Revealed: how new Liverpool owner's wife pestered her husband to buy

Henry's team looking to increase revenues by being both smart and efficient rather than spendthrift

The big, fat ring John W Henry wore on the fourth finger of his right hand at Anfield on Saturday was the only sign of ostentation in an individual whose arrival – which began with a solitary, reflective walk on the hallowed turf just after sunrise – was so much more understated that that of his American predecessors.

This was no ordinary adornment, though. It was one of two World Series baseball rings Liverpool's new owner has collected as proprietor of the Boston Red Sox and it was an emblem of what clearly motivates him most. "Competing" as he put it.

Last night Henry left Goodison Park after Liverpool's demoralising 2-0 defeat acutely aware of the job on his hands. But he had to search his soul in the first place for the belief that he and his partner, Tom Werner, really can bloody the nose of Manchester United and Chelsea in the same way that they have the Yankees back home.

Henry's wife, Linda Pizzuti, has played a significant role in pushing him towards the Anfield gates, and it was she who pestered him to walk up to Tom Hicks and ask him if he was selling Liverpool, at a baseballowners' meeting in Phoenix, Arizona, in January.

"My wife kept bumping at me [at the meeting] and saying 'why don't you go ask Tom Hicks if he is selling Liverpool,'" Henry revealed. He admits that he was uncertain he wanted the challenge - "'Oh, man, it's a long way away..." he says he told Ms Pizzuti. But she persisted, "so finally I went over and tried to approach Tom but he was in conversation so I approached Tom Hicks Jnr and I asked him." Hicks jnr apparently replied with a flat "no" .

Henry is not sure why his wife was "more serious than I was" in Liverpool, but her enthusiasm was fateful since the club has kept coming across Henry's horizon over the past few years.

Two years ago Henry was on a flight with Mike Dee, the chief executive of Miami Dolphins, when Dee handed him the sales prospectus for the club. "I thought 'oh, oh we have enough headaches'. This seemed like a lot of work and I just didn't think about it again until the owners' meeting."

But one of Henry's commercial executives at New England Sports Ventures, Joe Januszewki, emailed him to say he thought the club's appeal has certainly increased since it became clear that Uefa's Financial Fair Play (FFP) rules will prevent clubs sustaining huge losses under wealthy benefactors to spend on players' wages.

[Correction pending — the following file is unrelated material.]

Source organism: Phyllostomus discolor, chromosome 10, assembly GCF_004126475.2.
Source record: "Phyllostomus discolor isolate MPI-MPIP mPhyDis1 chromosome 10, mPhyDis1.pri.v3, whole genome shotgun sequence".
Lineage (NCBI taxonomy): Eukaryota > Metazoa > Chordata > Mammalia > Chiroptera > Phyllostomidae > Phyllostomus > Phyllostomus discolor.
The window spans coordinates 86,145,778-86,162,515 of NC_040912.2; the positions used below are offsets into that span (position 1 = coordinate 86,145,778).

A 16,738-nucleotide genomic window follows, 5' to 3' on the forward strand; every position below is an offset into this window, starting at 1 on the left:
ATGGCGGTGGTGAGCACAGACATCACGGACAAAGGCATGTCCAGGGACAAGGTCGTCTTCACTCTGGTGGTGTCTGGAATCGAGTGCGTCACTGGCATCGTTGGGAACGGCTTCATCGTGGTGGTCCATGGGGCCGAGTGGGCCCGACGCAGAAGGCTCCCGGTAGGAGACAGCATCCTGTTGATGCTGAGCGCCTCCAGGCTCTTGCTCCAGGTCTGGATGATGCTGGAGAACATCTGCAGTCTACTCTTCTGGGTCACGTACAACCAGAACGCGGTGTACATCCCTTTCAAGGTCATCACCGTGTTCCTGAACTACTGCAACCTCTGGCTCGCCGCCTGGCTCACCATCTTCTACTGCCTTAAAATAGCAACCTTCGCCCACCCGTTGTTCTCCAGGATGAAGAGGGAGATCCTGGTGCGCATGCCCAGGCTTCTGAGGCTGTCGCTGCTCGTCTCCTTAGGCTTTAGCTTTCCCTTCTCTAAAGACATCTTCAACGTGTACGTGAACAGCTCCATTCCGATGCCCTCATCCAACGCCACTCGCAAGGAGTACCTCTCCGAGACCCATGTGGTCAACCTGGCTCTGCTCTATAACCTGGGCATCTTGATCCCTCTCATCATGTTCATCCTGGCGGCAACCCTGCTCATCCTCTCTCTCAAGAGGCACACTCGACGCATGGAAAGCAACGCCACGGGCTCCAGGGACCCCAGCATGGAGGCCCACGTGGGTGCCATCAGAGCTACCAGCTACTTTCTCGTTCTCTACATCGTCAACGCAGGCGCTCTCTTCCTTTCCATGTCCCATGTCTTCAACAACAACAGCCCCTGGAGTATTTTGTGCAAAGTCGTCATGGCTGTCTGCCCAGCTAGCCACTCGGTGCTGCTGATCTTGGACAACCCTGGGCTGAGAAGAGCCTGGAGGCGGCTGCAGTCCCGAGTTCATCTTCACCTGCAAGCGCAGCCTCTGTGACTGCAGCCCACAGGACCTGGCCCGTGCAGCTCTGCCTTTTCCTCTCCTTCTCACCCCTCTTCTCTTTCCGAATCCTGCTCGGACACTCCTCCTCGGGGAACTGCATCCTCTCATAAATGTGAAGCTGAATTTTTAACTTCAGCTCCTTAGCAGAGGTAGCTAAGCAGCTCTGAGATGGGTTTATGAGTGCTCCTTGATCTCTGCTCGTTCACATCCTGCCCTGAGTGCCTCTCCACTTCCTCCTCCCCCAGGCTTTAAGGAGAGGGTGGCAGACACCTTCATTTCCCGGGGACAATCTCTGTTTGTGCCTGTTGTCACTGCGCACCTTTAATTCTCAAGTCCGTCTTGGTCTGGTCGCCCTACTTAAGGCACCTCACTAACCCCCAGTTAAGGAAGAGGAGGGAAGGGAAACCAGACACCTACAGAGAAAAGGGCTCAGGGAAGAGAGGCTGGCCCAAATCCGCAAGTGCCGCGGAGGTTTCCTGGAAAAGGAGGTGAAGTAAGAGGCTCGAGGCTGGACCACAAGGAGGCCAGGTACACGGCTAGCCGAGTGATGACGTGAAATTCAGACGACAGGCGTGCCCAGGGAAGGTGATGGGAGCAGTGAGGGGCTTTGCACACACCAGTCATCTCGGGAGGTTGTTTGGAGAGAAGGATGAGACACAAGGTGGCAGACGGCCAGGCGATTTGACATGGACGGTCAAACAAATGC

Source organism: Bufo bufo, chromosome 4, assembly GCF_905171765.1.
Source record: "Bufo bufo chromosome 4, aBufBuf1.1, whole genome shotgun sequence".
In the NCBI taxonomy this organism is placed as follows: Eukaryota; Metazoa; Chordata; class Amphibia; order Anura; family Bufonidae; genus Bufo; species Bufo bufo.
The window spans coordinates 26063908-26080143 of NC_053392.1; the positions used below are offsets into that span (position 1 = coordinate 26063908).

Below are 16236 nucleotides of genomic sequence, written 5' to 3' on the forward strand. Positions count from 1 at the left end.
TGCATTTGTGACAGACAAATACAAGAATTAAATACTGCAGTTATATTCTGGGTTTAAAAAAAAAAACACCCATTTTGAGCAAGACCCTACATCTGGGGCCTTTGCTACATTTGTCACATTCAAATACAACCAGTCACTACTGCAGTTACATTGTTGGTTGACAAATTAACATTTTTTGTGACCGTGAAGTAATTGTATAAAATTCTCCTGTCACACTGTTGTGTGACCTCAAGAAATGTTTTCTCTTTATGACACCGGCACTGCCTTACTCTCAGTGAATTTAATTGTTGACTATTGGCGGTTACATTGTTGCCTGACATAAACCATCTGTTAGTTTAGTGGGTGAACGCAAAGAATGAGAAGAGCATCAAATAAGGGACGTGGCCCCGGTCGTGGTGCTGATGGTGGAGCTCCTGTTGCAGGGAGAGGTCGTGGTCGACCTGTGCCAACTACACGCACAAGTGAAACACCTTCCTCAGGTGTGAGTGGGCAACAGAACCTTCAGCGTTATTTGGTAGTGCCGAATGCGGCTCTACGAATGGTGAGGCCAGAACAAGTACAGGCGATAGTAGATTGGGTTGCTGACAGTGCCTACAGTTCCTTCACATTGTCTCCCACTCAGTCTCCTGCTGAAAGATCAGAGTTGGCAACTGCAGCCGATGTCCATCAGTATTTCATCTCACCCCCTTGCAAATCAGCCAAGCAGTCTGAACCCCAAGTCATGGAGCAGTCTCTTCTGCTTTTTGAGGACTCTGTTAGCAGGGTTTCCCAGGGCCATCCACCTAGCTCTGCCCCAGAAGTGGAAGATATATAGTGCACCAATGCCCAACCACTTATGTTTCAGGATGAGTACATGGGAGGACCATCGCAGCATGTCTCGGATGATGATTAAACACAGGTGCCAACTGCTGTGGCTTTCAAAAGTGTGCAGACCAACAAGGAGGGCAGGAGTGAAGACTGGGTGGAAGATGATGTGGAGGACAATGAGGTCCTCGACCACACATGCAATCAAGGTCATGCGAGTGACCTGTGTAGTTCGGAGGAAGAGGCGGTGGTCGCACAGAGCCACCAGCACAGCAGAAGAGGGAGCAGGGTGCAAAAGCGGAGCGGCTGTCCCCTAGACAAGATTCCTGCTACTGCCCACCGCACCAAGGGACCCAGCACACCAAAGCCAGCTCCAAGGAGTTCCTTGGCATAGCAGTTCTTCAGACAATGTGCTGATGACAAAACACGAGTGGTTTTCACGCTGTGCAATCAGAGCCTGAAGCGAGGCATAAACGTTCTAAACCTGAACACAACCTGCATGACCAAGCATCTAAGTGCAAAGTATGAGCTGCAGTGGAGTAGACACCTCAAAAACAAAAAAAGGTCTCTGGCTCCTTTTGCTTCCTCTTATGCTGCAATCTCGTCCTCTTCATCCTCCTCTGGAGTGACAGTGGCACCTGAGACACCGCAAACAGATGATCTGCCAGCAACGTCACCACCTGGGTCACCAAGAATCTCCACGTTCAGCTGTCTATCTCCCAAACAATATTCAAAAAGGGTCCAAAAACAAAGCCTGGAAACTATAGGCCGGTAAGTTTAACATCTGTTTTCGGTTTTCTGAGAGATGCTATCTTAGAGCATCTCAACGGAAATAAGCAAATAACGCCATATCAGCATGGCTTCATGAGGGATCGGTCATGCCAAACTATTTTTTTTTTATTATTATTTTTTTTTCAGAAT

"I don't have 'Sheikh' in front of my name," Henry said from a seat in the Anfield boardroom on Saturday. But, he added, that does not matter if there's a level playing field. Henry was incredulous when it is put to him that Manchester City, Real Madrid or anyone else will find a way around those rules.

"You're cynical," Henry said. "If the FFP rules were ridiculous or not that strong, why was the transfer window down 25 percent last year? The clubs have to comply." His interest in Liverpool "would be less" if that regime were not imminent.

In the new landscape Henry and Werner are looking to apply the Red Sox model of driving up revenues through judicious spending because it has been demonstrated that less may not mean more where investment levels and trophies are concerned. They see the big-spending Yankees as the equivalent of Manchester United. "You have to be smart about it," Henry said. "We will never have the revenues of the Yankees. They always out-spend us, about 50 percent a year, so we have to be smart. We have to be more efficient. We cannot afford player contracts that do not make long term sense.

"When we arrived at the Red Sox, the New York Yankees were a juggernaut and it wasn't that much of rivalry. I believe we turned it into a rivalry where we have gone toe-to-toe. The [Yankees' revenues] keep going up but we have gone up faster and we have got to the point where if you look at our wins and losses against them over the last nine years, we are almost dead even."

Though there is an open mind on the refurbish-or-rebuild stadium debate for Liverpool , it is hard to avoid the impression that refurbish appeals – even though the club can now draw on the experience of the Red Sox chief executive, Larry Luccino, who built Camden Yards, the fine Baltimore Orioles ballpark. They are encouraged by fans' polls which show a sentiment for staying put and improving revenues at Anfield.

A Liverpool board meeting today will also include discussion of January's transfer window spending, though the Americans know that you do not find good value in that window.

In line with the Red Sox model of prudent investment, it is a developed scouting system which appeals to them. So the new owners are patient then? Not exactly, well not completely. "You can destroy teams competitively in a short period, but it takes a long time to build a strong foundation," Henry concluded on Saturday. "We're very patient but aggressive. Impatient and patient."

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